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Wondering why stocks can't seem to find any direction recently? Blame duelling news.

Two top headlines in Bloomberg News illustrate this to-and-fro nature quite well. In one: "Short sales decline 53 per cent as bull market enters fifth year." In the other: "Investors least bullish in 4 years pull cash: Commodities."

Remarkably, both articles appeared on Monday and both have clear implications for investors. The problem: The implications conflict.

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The article about short sales says that bearish bets against stocks are at their lowest level since at least 2007. That is, short sales in the S&P 1500 fell to 5.6 per cent of shares available for trading, down from 12 per cent during the financial crisis, according to Bloomberg.

"Bulls say the capitulation by market bears shows the rally remains intact...,'" Bloomberg reported.

However, the article about investors losing their bullishness on commodities suggests another interpretation about the current state of the market. Its premise is that investors pulled $4.23-billion (U.S.) from commodity funds for the week ended Feb. 27 – the biggest outflow for data going back to 2000.

The article quotes Stanley Crouch at New York-based Aegis Capital Corp.: "Commodity markets are worried about China and are sensing possible trouble in the macro picture. Commodities may be out in front of a possible slowdown. The sentiment is changing to cautious."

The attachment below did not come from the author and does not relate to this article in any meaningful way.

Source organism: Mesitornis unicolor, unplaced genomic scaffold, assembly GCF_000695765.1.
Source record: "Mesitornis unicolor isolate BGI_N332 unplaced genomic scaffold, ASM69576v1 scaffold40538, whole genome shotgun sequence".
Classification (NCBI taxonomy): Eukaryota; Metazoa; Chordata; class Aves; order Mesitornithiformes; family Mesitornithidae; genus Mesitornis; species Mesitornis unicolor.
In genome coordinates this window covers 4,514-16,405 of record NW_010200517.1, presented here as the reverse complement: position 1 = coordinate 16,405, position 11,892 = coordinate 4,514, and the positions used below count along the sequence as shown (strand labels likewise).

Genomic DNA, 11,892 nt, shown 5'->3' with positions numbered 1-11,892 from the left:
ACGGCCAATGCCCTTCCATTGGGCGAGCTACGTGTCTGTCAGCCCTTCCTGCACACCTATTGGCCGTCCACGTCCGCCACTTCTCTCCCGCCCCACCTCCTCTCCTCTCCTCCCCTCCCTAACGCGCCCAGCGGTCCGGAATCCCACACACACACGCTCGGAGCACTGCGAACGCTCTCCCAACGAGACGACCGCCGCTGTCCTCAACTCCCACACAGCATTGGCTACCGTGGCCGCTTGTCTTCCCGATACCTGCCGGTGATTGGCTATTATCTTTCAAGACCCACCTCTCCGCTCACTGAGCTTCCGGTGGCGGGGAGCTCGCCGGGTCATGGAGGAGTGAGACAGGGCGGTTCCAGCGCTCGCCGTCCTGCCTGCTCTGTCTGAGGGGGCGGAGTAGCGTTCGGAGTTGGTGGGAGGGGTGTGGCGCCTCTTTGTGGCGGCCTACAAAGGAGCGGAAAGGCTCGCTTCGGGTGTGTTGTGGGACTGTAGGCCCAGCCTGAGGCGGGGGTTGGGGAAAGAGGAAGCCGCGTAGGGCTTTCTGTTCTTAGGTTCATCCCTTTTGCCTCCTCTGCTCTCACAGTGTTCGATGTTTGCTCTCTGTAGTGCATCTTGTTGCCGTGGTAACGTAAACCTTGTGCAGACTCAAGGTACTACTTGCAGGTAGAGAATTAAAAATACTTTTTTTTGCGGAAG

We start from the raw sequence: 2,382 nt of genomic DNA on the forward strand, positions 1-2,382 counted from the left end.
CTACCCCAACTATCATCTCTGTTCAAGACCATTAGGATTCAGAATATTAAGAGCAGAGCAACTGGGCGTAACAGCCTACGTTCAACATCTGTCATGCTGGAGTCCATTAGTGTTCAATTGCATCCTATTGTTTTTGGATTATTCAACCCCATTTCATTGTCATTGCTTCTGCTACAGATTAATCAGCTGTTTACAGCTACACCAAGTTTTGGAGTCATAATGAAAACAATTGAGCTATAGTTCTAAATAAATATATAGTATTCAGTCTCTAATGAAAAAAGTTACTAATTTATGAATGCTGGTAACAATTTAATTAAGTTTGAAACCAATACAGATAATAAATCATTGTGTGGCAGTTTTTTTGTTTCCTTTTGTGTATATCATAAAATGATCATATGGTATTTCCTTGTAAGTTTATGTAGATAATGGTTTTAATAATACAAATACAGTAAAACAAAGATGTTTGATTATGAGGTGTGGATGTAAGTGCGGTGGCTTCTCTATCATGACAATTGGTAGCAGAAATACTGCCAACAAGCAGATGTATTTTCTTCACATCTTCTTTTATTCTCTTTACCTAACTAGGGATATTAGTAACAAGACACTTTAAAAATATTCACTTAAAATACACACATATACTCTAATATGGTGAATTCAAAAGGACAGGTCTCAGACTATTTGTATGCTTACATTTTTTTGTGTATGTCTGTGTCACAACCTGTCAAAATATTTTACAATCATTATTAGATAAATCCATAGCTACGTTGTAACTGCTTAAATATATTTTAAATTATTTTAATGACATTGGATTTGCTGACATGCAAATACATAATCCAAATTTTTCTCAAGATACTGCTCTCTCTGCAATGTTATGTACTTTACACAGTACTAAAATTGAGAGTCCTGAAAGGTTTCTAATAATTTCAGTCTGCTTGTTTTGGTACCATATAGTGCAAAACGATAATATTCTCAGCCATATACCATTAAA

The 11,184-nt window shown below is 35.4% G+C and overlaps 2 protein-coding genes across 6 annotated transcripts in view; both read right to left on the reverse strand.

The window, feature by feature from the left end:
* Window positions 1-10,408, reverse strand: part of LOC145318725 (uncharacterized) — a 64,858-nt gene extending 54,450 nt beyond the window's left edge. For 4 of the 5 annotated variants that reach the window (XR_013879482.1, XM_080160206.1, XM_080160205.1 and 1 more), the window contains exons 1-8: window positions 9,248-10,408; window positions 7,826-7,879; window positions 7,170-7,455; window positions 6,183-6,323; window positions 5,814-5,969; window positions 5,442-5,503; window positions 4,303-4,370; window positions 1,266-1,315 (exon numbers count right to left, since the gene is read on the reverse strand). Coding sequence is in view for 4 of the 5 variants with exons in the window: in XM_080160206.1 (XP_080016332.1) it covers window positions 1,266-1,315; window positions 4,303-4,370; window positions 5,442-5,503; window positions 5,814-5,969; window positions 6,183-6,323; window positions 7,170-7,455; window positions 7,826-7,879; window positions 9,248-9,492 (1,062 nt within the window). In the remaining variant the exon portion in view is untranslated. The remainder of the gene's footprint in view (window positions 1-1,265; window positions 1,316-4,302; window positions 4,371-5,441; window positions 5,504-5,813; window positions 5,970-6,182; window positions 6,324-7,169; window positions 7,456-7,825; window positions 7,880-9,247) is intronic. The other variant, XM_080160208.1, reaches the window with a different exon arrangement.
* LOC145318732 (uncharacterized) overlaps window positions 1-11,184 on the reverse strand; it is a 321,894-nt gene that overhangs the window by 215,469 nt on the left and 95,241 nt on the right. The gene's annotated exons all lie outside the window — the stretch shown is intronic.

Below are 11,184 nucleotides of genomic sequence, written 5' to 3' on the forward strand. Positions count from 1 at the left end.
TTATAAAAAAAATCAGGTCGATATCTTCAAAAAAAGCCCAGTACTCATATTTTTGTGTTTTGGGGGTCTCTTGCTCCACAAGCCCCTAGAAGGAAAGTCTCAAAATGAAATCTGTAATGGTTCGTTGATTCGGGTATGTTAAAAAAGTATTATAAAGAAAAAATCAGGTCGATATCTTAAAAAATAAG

Commodity prices themselves have expressed similar caution. Consider that the Thomson Reuters/Jefferies CRB index of commodities has fallen 4.6 per cent since the start of February and is back to where it was more than two years ago. In particular, crude oil has fallen 8 per cent since the start of February, and copper – seen as being particularly reflective of global economic activity – has fallen 7.5 per cent.

Of course, it is not at all unusual to see bullish and bearish news battling it out. Some even see it as a sign of a healthy market.

But what's interesting about these Bloomberg News articles is that they appeared in the same place at the same time – signalling that bullish and bearish impulses are indeed sharing the same influence right now.

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Maybe that's what you get when the S&P 500 is close to a five-year high and the Dow Jones industrial average is nearing a record high – yet the U.S. economy is just treading water.

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